In the early twenty-first century international education emerged as an almost ubiquitous concept within discussions of educational curriculum; the objectives of schools, universities, and colleges; and government policies for K–12 and higher education. Although far from a new phenomenon, many jurisdictions now view international education as a highly competitive global industry. This book provides a comprehensive analysis of international education policy in Canada, tracing the complex history of when, how, and why it emerged as a policy area of strategic importance. Illuminating a uniquely Canadian perspective, influenced by regional interests and federal-provincial tensions, International Education as Public Policy in Canada addresses challenging questions: Why was Canada a latecomer in addressing this policy issue? What is the relationship between international education and Canadian immigration policy? How did international education develop as a major Canadian industry? The resulting essays from leading scholars contribute not only to the growing Canadian literature on international education policy but also to a critical, global conversation. Contemplating where the Canadian story of international education is headed, International Education as Public Policy in Canada calls for a broader debate on ethical practices in internationalization, focusing on inclusion, equity, compassion, and reciprocity.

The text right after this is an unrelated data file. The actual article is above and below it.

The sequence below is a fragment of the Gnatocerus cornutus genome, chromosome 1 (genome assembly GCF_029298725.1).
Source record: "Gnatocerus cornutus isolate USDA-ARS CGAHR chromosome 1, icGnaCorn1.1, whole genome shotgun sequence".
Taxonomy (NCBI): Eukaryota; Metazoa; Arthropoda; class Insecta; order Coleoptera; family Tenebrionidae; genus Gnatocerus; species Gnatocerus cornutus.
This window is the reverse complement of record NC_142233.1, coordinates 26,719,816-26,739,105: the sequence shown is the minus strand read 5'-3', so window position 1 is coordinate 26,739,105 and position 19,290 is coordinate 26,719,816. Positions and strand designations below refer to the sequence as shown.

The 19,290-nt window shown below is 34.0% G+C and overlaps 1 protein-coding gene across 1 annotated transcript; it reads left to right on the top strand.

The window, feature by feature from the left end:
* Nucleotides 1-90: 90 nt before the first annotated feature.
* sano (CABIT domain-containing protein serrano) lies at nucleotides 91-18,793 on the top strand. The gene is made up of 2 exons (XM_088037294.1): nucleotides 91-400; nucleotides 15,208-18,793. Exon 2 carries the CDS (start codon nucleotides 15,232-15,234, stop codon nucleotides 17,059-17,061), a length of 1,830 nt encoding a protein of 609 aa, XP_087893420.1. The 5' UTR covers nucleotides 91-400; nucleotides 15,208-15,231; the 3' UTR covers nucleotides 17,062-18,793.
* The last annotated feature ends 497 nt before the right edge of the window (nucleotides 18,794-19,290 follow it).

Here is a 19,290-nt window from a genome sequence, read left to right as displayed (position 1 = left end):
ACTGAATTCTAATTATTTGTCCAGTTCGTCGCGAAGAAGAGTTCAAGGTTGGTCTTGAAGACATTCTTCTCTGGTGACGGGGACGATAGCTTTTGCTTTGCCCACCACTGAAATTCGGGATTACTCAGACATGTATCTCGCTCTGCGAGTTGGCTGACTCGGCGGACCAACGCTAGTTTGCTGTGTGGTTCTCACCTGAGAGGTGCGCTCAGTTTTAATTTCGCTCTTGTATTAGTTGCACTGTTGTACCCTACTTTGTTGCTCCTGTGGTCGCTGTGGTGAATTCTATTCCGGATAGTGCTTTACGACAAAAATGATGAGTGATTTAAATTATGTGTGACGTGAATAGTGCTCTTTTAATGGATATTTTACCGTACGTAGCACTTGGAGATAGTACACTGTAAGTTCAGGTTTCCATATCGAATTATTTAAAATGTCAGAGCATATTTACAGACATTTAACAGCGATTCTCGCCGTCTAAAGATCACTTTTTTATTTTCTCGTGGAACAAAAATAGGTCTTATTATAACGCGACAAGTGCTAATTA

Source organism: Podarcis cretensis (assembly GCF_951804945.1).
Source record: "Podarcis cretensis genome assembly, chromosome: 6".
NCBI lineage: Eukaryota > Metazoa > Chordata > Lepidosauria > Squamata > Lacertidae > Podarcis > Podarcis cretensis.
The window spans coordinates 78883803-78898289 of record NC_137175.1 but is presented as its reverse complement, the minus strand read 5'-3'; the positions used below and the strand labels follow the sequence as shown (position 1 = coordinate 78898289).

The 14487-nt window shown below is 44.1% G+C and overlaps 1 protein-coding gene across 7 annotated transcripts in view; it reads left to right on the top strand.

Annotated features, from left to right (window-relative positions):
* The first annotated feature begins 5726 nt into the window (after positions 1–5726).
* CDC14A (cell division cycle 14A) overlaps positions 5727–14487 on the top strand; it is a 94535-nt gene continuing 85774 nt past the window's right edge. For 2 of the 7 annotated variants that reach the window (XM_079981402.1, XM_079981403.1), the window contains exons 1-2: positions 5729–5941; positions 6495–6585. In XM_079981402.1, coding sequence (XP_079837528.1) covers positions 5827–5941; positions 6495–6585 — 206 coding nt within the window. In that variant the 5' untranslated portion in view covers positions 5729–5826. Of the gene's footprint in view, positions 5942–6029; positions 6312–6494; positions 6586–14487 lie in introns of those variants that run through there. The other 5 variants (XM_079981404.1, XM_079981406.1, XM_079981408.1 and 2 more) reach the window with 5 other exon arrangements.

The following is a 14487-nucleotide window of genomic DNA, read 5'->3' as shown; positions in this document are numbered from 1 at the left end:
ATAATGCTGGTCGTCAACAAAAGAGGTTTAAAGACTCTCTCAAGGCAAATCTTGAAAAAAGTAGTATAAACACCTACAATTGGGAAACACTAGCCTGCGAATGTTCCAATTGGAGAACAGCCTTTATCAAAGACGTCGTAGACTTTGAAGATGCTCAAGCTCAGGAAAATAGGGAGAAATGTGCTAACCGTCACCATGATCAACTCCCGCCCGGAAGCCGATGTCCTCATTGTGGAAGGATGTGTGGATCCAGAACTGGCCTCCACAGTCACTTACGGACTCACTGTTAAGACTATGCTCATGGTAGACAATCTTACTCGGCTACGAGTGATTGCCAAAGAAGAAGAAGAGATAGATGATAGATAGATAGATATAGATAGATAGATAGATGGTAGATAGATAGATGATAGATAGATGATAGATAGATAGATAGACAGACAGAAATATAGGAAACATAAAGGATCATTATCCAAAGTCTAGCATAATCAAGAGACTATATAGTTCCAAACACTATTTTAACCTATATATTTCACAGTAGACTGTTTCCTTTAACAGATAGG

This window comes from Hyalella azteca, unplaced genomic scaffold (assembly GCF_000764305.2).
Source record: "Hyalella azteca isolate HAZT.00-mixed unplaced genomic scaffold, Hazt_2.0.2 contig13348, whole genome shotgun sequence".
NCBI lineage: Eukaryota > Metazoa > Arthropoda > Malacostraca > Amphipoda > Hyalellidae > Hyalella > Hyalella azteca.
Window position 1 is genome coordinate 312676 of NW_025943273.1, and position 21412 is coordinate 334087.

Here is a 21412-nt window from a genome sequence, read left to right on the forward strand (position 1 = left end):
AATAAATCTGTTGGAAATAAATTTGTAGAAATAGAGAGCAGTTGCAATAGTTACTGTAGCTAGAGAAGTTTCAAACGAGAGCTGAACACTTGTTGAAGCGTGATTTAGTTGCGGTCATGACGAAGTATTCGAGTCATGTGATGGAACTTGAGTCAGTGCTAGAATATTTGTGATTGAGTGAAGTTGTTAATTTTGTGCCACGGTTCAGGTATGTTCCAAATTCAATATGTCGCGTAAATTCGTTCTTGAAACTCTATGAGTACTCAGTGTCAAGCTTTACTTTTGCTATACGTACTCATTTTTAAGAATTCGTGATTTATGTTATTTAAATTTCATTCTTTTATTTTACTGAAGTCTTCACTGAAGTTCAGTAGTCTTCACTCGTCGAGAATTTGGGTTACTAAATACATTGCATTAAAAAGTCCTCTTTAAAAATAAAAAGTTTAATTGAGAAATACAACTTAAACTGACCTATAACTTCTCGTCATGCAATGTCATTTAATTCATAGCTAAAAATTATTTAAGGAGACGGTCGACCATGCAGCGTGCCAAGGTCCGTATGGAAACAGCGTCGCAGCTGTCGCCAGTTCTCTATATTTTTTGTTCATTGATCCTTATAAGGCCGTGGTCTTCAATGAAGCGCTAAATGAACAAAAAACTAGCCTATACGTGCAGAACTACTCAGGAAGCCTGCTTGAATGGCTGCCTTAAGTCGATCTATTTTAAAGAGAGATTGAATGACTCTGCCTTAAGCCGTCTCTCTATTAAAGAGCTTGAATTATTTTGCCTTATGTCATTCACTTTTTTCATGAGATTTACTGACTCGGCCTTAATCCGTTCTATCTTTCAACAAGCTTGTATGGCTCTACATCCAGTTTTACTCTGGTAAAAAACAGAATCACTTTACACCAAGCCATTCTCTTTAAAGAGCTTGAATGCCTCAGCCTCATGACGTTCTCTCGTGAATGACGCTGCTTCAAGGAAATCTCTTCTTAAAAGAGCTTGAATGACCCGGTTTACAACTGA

|Author by||: Eduardo Araral|